Only a handful of names likely fit the bill, based on an (admittedly rough) estimate as to a brand’s nostalgia factor, relative prestige, and proven track record of innovation. Some are obvious, like media leaders Paramount Global PARA or Warner Bros. Discovery WBD. But there are potentially more-interesting companies in the consumer space, including major brand owners like McDonald’s MCD and Coca-Cola KO, on top of the names highlighted elsewhere in this article.

Beyond Brands, Execution Is Critical in Bridging the Digital Divide

Mattel has proved successful in tapping into its brand intangible assets to bring its traditionally physical toys into the digital age, particularly since CEO Ynon Kreiz joined in 2018. But proper execution is also important.

Illustrating this, Mattel’s road has been bumpy. Revenue fell 30% from 2013 through 2019, and operating earnings slipped into the red. It wasn’t simply a matter of spending more on marketing; advertising outlays remained relatively constant as a percentage of sales over the period. It was only by successfully executing on turnaround plans—originally announced in 2016—that the firm saw lasting improvement.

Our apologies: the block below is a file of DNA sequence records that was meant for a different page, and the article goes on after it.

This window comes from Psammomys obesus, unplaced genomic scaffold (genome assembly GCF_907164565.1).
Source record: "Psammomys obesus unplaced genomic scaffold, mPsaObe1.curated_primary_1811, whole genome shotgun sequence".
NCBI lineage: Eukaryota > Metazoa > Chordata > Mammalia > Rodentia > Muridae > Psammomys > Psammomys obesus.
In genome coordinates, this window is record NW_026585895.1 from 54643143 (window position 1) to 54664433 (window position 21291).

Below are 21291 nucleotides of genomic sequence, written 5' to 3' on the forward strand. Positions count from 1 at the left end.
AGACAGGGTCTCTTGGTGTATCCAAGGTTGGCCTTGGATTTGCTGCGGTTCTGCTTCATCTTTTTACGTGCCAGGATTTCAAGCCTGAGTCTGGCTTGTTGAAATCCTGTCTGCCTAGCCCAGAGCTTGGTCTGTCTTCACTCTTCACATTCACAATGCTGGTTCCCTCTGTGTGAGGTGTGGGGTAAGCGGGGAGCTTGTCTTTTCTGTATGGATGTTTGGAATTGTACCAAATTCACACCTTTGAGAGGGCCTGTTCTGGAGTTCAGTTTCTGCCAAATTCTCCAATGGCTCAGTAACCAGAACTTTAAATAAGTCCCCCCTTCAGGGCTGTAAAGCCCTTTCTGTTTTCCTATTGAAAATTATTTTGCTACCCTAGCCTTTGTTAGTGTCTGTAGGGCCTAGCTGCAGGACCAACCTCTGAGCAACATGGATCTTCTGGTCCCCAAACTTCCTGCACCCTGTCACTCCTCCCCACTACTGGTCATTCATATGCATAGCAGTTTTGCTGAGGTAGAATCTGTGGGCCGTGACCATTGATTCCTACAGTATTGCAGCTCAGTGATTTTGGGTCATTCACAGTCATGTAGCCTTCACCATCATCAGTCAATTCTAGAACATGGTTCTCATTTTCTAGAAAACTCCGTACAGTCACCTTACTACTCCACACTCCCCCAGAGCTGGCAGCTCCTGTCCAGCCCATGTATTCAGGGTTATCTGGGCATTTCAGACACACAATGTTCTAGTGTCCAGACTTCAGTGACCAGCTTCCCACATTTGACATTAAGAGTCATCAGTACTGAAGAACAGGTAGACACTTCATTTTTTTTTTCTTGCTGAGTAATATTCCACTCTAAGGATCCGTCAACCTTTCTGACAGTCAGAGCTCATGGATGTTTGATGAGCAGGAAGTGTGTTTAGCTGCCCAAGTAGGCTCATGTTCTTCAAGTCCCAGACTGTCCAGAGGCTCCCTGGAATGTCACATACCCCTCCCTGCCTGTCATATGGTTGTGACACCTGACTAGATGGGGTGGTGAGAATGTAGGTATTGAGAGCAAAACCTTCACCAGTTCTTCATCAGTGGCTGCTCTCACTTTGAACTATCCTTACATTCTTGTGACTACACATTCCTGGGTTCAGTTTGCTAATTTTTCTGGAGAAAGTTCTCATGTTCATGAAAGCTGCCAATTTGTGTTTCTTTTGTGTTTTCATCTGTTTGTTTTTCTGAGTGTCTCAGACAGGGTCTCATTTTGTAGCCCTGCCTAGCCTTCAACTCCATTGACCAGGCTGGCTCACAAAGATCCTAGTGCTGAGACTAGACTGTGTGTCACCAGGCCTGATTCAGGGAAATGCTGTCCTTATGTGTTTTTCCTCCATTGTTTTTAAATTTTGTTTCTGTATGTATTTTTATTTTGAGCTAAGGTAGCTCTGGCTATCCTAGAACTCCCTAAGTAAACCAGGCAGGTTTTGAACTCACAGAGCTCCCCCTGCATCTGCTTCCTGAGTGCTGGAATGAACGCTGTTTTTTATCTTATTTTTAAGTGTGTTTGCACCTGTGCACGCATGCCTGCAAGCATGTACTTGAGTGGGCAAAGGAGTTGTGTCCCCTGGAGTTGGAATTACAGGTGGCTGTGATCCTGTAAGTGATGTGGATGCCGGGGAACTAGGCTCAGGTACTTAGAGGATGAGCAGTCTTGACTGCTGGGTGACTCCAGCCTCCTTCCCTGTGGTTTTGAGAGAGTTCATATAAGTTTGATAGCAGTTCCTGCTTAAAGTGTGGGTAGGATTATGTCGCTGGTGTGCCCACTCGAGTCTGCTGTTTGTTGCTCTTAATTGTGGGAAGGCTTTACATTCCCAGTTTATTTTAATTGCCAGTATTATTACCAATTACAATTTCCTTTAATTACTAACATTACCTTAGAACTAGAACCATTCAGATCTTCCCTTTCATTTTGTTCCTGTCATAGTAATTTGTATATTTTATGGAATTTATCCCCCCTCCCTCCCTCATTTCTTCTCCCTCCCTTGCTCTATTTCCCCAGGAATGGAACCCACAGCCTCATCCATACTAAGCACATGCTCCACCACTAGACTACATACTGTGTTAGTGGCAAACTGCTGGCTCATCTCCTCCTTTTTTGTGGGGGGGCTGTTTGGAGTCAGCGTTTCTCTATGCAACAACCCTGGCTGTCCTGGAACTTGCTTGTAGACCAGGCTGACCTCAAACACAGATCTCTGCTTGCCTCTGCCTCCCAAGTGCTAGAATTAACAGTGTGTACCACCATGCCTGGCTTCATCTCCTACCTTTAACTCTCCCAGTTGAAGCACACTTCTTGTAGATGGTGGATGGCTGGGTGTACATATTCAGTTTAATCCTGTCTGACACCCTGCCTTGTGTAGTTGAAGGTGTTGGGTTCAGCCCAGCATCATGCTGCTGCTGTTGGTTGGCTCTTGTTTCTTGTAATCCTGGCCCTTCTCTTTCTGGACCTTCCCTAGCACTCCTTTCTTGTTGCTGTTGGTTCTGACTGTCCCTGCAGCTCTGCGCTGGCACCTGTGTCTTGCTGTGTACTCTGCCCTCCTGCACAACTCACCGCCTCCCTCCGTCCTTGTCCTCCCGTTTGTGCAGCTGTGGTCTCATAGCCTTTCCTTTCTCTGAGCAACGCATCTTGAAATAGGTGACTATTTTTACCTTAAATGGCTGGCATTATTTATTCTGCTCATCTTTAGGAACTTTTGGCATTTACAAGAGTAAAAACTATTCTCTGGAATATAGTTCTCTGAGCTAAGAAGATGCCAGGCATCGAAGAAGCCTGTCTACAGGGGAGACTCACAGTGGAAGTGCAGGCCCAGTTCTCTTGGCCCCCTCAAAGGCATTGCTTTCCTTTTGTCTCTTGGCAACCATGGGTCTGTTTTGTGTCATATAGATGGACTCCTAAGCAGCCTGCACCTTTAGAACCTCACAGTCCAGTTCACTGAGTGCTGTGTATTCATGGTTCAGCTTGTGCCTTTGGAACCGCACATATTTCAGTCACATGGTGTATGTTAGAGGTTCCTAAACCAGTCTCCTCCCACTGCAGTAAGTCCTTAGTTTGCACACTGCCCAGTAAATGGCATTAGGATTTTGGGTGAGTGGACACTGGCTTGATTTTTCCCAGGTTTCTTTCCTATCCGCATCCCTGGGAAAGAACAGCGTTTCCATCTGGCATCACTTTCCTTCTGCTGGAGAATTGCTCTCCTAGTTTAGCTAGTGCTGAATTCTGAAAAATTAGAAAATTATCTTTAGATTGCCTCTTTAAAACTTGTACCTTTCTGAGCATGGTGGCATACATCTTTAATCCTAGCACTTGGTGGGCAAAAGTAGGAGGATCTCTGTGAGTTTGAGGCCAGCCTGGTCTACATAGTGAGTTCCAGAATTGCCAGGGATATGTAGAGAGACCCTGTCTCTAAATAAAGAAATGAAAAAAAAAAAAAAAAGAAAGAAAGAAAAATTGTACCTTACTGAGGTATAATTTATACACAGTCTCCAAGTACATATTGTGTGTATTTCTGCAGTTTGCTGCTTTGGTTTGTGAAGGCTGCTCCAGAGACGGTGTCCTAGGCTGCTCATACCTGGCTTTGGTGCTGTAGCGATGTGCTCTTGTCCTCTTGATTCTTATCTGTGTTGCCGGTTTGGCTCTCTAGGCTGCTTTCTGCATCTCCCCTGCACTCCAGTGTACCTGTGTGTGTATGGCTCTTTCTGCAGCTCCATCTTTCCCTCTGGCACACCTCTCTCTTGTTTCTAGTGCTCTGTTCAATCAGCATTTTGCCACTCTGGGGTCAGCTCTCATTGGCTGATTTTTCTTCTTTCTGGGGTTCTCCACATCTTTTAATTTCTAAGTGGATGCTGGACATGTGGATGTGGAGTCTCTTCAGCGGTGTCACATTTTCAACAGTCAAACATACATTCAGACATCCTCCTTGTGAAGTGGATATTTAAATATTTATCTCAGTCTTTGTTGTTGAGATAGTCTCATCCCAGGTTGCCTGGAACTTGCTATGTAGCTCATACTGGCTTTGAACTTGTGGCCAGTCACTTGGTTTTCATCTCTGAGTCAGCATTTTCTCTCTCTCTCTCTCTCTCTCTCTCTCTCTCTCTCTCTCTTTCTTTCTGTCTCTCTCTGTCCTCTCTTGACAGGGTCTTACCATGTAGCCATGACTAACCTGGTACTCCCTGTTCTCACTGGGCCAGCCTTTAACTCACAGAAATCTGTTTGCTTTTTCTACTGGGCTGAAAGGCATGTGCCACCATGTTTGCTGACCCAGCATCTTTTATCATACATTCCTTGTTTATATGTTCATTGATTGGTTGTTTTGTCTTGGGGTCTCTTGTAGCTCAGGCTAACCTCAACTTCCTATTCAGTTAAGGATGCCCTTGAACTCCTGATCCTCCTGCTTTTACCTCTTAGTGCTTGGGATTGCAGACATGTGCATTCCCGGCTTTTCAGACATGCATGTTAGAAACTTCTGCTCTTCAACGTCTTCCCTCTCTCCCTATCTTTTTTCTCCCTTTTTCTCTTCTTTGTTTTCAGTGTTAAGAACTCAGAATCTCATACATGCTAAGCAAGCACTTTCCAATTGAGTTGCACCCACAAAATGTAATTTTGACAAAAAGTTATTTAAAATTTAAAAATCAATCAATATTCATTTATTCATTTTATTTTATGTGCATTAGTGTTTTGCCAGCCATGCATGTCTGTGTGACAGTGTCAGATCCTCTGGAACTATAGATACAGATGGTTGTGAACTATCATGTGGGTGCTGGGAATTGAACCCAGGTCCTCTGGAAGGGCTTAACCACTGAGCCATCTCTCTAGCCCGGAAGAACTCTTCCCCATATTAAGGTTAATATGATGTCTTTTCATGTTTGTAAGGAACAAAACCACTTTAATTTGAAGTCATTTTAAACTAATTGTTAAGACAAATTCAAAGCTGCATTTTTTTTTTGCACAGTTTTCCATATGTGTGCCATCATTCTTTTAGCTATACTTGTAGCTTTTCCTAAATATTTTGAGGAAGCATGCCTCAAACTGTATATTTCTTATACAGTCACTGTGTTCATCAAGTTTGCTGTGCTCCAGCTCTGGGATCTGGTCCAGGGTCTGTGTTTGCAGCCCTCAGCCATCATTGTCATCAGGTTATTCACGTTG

Despite Continued Advertising Spending, Mattel's Financials Only Improved After 2016-17 Turnaround Plans

Mattel's revenue declined from 2013 through 2019, and operating income was negative in 2017 and 2018, but a well-executed turnaround drove both metrics higher starting in 2020.
Mattel's revenue declined from 2013 through 2019, and operating income was negative in 2017 and 2018, despite advertising spending remaining relatively constant as a percentage of sales. But a well-executed turnaround drove both metrics higher starting in 2020.
Source: Company filings, Morningstar. Data as of July 31, 2023.

Nintendo’s The Super Mario Bros. Movie, currently the top-grossing film of 2023, also illustrates the effectiveness of solid execution. While the film isn’t exactly a critical darling, with 59% on review aggregator Rotten Tomatoes, it’s a massive improvement on the company’s last effort, 1993′s Super Mario Bros., an infamous box-office flop with an unenviable 29% rating.